Say you're going to school, and you plan on stopping by Taco Bell on the way. Your house, Taco Bell, and school are all on the same street, and Taco Bell is between you and school. They're collinear, so on a map it would look something like this.

Now, if the distance from your house to Taco Bell is 2 miles and the distance from Taco Bell to school is 2 miles, how far is it from your house to school? Wishing the school were millions of light-years away won't help, since it's only 2 + 2 = 4 miles away. Going to school is the same as going to Taco Bell and then school (as long as you don't stop to get a burrito and miss first period).

More generally, if *B* is between *A* and *C*, then *AC* = *AB* + *BC*. That's called the **Segment Addition Postulate**. In fact, the converse of this statement is also true: if *AC* = *AB* + *BC*, then *B* is between *A* and *C*. That's all there is to adding segments in geometry.

Suppose *A* is between *Z* and *P*, and say you know that *AZ* = 10 and *ZP* = 56. What is *AP*?

In situations like this, where the problem is just given to you in words, it's sometimes useful to draw a picture to organize your thoughts. Since we know *A* is between *Z* and *P*, we can draw a picture like this:

Then we can write down the numbers we know:

Now, it should be clear that we have a segment addition question. We can set it up as 10 + *AP* = 56, and subtracting 10 from each side gives us *AP* = 46.

Suppose *AB* = 10 and *BC* = 20. What is *AC*?

Now, since *B* is between *A* and *C* in the alphabet, it is tempting to draw a picture like this:

But, for all we know it could look like this:

or even this:

Since we don't know which point (if any) is between the other two, we don't have enough information to solve the problem.

When a segment is split into two halves, pessimists say it's half empty and optimists say it's half full. Mathematicians just say that it's **bisected**, and call the point in the middle the **midpoint**. If something cuts something else in half, we sometimes call the thing doing the cutting a **bisector**.

In the image below, line *l*_{4} is a bisector of segment *AH*. What is the midpoint of *AH*?

Since *l*_{4} cuts *AH* in half, we know that *AE* is congruent to *EH*. That's because point *E* is on *l*_{4}. This means that *E* is the midpoint of *AH*.

Adding angles is a bit more complicated since there's no clear-cut idea of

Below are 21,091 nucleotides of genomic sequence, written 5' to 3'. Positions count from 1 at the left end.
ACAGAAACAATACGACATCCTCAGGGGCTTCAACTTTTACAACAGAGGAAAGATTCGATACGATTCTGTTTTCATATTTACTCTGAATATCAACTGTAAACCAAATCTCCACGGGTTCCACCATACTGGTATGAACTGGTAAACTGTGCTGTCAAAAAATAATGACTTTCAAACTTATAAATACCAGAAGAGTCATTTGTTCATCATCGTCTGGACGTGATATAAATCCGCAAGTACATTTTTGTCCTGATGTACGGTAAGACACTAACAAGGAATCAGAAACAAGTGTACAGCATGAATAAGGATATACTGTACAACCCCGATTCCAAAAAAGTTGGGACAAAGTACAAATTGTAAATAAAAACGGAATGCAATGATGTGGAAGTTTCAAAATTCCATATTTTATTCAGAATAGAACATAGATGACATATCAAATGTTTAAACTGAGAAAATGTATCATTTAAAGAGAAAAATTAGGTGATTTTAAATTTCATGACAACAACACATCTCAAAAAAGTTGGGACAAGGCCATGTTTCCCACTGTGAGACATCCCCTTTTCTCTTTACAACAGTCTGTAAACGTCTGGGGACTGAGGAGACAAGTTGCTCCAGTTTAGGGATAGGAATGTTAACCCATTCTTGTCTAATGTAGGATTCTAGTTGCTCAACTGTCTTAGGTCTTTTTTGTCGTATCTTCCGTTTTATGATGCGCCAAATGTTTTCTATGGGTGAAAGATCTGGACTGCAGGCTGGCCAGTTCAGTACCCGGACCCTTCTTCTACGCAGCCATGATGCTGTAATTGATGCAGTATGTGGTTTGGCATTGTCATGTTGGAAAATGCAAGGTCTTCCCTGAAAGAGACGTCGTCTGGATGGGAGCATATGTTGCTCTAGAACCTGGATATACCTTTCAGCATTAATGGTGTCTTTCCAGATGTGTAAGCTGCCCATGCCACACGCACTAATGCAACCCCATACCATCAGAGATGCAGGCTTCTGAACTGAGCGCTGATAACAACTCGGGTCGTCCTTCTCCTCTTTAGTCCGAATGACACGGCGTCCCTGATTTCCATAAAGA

"betweenness" for angles. Instead, we typically add adjacent angles according to the **Angle Addition Postulate**.

Since ∠*AOB* and ∠*BOC* are adjacent, we have m∠*AOC* = m∠*AOB* + m∠*BOC*. The idea is that if we split something two smaller angles and then put them back together again, we should get the same thing. Still, splitting an angle in two and splitting your dad's Porsche in two will probably have very different outcomes.

In the above figure, if m∠*AOC* = 70° and m∠*AOB* = 45°, what is m∠*COB*?

Since ∠*COB* is just another name for ∠*BOC*, we have 70° = 45° + m∠*COB*, so that means m∠*COB* = 25°.

Just in case we didn't already have enough terminology for angles, we have special words for pairs of angles whose measures add up to certain numbers. If two angles add up to 90°, we call them **complementary**. Such angles often arise from splitting a right angle into two smaller angles.

On the other hand, sometimes complementary angles are two angles completely unrelated to each other that just happen to add up to a right angle.

Similarly, if two angles add up to 180°, we call them **supplementary**. Supplementary angles usually come from splitting up a straight line into two angles.

Just like with complementary angles, they can also come from other configurations.

Sometimes it's easy to confuse complementary and supplementary. We remember them by saying, "It is *right* to give your friends *compliments*." This helps you advance not only your geometry skills but also your social life so that you won't have to take your cousin to school dances anymore. Those slow dances can get real awkward.

In the figure, m∠1 = 54°. What are the measures of the other three numbered angles?

Since ∠1 and ∠2 come from splitting up a straight line (line l), we know they are supplementary and thus add up to 180°. That means m∠2 has to be 180 – 54 = 126°. Angles ∠3 and ∠1 are vertical (and therefore congruent!), so m∠3 = 54°. Similarly, ∠2 and ∠4 are congruent so m∠4 = 126° also.

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